Meanwhile, Saudi Arabia boosts oil prices despite the variant's rapid global spread: File image/Pixabay
With traders finally taking to heart what scientists have said about the omicron variant from the beginning – that it is shaping up to be a weak strain not causing any hospitalization surges, let alone any deaths – crude prices on Monday made substantial gains.
West Texas Intermediate rose 4.9 percent to settle at $69.49, and Ed Moya, senior market analyst at Oanda Corp., remarked, "It seems Wall Street is optimistic that the growth story is still intact as omicron seems like it might be leading to less serious illness than delta."
More good news from the economic recovery front: while headline U.S. payroll growth had proved disappointing in November, the survey of households was far stronger with a 1.1 million jump in jobs, which in turn took overall unemployment rates down to 4.2 percent.
Ed Moya, senior market analyst, Oanda Corp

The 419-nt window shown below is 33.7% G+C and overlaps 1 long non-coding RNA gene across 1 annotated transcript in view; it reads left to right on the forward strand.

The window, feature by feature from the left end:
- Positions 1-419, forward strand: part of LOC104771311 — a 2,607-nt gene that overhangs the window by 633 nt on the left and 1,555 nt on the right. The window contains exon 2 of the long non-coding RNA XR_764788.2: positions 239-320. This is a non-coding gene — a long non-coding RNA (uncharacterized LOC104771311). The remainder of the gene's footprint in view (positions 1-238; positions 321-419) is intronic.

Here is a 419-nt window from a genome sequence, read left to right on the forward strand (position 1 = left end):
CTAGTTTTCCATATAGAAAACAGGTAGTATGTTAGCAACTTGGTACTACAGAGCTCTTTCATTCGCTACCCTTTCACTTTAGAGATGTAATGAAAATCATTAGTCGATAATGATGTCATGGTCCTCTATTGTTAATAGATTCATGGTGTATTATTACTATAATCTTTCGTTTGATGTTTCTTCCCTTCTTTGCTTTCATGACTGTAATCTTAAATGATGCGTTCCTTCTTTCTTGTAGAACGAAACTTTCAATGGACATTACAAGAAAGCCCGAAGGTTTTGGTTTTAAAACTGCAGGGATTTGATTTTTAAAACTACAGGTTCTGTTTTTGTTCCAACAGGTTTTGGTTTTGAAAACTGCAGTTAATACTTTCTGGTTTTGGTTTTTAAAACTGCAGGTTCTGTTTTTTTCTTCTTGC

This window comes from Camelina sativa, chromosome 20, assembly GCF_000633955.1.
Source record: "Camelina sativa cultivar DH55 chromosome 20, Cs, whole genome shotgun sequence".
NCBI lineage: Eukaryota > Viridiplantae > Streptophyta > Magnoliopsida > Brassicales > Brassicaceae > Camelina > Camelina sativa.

Wall Street is optimistic that the growth story is still intact
Another development that presumably buoyed crude traders was the White House stating during a briefing that chances of Iran rejoining the nuclear deal may be slipping away.
Meanwhile, Saudi Arabia increased its oil prices for customers in Asia and the U.S. for January to the highest since 2000, days after the Organization of the Petroleum Exporting Countries (OPEC) agreed to boost output for the same month.
Some experts noted that this was done despite the rapid spread of omicron around the world: another indication that demand fears due to the variant were grossly overblown.
Also on Monday, Halliburton Co. was on hand to redirect Covid worriers to another concern by warning that the world is headed into a period of oil scarcity, after seven years of under investment.
Jeff Miller, chief executive officer at the Houston-based contractor, said, "For the first time in a long time, we'll see a buyer looking for a barrel of oil as opposed to a barrel of oil looking for a buyer."
Finally on Monday, U.S. president Joe Biden's nod at reducing prices at the pump got underway, with bids due for the first 32 million barrels of crude planned for release from federal stockpiles; at least two international oil refiners have reportedly expressed interested in the swap.